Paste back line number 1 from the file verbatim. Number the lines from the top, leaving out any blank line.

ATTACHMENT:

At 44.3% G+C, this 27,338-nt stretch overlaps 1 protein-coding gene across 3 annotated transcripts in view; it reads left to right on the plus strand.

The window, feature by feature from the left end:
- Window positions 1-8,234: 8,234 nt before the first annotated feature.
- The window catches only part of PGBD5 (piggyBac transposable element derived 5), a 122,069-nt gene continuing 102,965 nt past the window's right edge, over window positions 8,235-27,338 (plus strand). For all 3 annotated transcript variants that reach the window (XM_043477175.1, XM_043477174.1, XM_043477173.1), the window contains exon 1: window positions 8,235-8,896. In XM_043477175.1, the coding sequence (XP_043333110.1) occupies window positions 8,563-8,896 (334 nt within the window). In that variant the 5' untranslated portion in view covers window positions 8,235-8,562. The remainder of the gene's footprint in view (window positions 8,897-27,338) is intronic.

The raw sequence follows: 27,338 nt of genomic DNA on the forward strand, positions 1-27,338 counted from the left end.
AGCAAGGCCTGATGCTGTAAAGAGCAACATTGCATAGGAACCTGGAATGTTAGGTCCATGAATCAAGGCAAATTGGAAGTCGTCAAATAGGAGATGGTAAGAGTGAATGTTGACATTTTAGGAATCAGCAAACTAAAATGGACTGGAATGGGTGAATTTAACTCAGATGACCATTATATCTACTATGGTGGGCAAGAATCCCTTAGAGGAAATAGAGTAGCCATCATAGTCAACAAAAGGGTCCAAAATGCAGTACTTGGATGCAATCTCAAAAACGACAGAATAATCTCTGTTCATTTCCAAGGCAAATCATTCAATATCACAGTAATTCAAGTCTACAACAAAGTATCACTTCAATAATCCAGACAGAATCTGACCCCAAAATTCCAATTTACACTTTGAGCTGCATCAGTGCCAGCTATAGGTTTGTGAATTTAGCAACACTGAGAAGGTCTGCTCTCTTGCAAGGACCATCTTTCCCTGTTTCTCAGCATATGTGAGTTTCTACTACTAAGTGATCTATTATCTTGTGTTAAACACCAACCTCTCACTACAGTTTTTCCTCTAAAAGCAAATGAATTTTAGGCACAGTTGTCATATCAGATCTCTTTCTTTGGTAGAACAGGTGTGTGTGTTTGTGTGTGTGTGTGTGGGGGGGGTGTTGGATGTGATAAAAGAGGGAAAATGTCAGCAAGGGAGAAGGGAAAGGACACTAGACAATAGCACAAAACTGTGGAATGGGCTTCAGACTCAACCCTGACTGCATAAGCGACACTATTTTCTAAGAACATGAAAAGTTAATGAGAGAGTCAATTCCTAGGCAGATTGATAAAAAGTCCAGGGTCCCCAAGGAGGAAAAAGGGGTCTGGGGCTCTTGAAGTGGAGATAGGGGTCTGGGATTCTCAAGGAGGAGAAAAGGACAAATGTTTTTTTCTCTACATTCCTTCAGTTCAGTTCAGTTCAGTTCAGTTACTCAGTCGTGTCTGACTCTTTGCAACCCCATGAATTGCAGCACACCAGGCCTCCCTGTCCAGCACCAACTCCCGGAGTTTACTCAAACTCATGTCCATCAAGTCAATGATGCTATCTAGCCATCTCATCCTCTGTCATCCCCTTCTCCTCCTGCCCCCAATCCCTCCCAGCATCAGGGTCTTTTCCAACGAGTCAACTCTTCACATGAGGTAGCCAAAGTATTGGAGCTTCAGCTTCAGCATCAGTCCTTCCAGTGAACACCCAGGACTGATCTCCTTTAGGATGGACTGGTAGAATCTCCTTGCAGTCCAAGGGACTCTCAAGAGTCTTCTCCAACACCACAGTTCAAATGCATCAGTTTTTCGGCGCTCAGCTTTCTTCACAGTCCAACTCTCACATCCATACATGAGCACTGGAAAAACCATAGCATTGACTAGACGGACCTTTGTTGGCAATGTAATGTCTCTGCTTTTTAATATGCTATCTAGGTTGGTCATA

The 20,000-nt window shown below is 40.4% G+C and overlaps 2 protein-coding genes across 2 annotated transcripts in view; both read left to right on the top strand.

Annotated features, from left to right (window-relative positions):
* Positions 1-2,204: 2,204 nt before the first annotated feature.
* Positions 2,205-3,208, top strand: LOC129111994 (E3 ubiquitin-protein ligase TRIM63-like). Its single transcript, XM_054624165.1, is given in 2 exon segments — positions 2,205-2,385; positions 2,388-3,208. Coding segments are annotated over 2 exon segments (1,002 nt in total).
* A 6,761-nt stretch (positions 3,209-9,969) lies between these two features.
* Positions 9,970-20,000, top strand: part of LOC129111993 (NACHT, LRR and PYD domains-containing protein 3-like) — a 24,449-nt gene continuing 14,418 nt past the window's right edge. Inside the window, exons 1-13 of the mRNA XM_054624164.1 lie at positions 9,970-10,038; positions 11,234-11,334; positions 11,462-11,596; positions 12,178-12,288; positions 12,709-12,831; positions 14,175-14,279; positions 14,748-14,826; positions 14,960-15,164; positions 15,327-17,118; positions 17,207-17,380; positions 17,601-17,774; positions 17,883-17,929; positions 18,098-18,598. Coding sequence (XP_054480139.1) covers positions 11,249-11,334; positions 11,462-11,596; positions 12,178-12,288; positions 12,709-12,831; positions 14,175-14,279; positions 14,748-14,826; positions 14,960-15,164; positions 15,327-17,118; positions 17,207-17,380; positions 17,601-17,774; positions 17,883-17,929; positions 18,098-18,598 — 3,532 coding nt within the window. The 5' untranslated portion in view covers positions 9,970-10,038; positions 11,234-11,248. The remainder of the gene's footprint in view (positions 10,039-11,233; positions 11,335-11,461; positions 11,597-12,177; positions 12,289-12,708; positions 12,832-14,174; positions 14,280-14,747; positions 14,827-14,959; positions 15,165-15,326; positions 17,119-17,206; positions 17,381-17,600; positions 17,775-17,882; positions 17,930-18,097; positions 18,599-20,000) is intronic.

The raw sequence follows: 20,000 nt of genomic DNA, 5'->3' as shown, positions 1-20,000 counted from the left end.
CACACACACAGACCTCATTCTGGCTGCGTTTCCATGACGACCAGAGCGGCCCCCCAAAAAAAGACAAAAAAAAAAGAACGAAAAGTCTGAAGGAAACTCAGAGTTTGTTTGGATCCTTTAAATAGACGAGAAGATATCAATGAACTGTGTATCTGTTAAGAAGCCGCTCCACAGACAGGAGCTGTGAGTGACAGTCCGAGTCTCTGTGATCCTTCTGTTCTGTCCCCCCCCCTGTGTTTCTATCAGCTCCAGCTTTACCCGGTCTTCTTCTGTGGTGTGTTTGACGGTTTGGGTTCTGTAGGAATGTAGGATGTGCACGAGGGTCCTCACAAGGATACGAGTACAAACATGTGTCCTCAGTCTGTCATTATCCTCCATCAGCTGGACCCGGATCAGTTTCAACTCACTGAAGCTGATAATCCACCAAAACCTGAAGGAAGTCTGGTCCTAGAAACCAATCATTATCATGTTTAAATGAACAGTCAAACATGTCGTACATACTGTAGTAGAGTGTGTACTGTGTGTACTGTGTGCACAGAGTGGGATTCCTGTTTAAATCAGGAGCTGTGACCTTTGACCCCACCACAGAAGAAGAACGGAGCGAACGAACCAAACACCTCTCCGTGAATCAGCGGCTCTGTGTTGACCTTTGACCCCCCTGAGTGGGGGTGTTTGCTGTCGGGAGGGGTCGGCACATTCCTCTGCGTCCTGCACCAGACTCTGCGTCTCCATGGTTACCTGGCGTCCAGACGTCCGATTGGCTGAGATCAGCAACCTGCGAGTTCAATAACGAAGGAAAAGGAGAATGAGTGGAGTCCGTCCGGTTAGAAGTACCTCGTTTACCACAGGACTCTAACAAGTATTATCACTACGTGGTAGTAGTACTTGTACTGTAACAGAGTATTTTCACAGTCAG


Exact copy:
At 44.3% G+C, this 27,338-nt stretch overlaps 1 protein-coding gene across 3 annotated transcripts in view; it reads left to right on the plus strand.